Oct. 10 marks World Mental Health Day. I revisit my column from a month ago and give a pathway to some forms of mental illness and what we can do about it.
Last month I opened up about mental health and how we need to bring it to the forefront of discussion. A lot of you may have been left wondering what mental health is exactly. Mental health by definition is a person’s condition with regard to their psychological and emotional well-being.
I think a lot of the reason about why mental health is so new to us is because we don’t fully understand it yet. It is relatively new in the medical field and is a fast rising issue in today’s world. This week felt better than any other to help introduce to those who are not familiar. Oct. 7 to Oct. 13 marks Mental Health Awareness Week.
I always seemed to brush back the topic of mental health because I really never understood it. That is until I had friends and family members go through it with anxiety and severe depression.
In addition to anxiety and depression, there are many different forms of mental illnesses. Bipolar mood disorder, personality disorders, trauma and eating disorders, to name a few. The most common are anxiety and depression.
After exchanging emails and conversations with doctors in recent weeks, I was told that more people are suffering from psychological distress more than ever. More than 8.3 million people suffer from this.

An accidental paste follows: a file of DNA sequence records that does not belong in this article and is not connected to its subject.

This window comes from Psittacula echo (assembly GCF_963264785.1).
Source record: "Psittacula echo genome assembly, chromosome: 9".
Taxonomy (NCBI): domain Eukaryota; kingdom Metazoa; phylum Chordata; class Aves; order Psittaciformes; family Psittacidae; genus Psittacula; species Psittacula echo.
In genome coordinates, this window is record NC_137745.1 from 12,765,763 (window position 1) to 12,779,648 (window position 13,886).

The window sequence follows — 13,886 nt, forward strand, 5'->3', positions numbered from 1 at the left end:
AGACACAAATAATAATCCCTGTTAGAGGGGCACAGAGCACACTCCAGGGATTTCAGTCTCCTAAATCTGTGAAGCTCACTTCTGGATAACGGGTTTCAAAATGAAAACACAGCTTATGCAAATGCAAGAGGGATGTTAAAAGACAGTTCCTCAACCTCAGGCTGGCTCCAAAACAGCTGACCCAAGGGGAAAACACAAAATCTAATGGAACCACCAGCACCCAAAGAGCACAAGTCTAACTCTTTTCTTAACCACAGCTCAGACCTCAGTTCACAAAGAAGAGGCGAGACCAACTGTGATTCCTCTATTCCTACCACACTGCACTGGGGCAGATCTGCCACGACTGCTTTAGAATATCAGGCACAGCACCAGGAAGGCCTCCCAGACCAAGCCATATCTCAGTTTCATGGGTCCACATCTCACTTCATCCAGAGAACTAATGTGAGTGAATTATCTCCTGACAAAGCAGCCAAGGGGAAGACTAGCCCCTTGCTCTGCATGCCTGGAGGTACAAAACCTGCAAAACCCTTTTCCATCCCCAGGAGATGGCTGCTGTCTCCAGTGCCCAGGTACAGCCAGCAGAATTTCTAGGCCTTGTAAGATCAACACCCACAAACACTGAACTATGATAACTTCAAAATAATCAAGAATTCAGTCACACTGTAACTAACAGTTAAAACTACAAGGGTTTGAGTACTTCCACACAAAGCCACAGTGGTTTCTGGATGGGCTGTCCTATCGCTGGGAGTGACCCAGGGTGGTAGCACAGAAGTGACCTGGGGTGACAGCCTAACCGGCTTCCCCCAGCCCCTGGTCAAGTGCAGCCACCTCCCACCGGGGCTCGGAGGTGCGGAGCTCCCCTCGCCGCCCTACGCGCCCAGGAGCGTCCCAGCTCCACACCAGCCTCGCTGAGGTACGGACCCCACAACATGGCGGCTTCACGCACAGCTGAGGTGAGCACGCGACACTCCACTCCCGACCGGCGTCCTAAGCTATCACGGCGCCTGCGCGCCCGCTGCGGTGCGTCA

Serious psychological distress is a combination of a person feeling sadness, worthlessness, and restlessness that gets strong enough to get a person to impair their emotional and physical well-being. Another alarming statistic that I was told was that the number of teenagers admitting to thoughts of suicide has doubled in the last decade.
So, I asked why. This can be a multitude of reasons. Increased parental pressures, the increase in terroristic events, the pressure all teenagers face now days. The pressures can range from social media, trying to impress everybody to performance in sports and academics to appease friends and parents. Increased financial pressure and reduced sleep are also factors. Being exposed to abusive behavior evidenced by the frightening rise in child and domestic abuse. The rise in usage of electronic media and the decline in social interaction were also mentioned.
So, what is the solution? I feel that there probably isn’t a solution that is easy. As is the situation with many difficult topics in the world today. Keep in mind that outside of the types of illnesses and the reasons I listed are only a short list of the many, many different cases out there. My solution and our solution should be is to carefully re-examine the contributing factors and adopt a healthy change. However, with how we got here as a society due to the contributing factors, I don’t see it getting better before it gets much worse.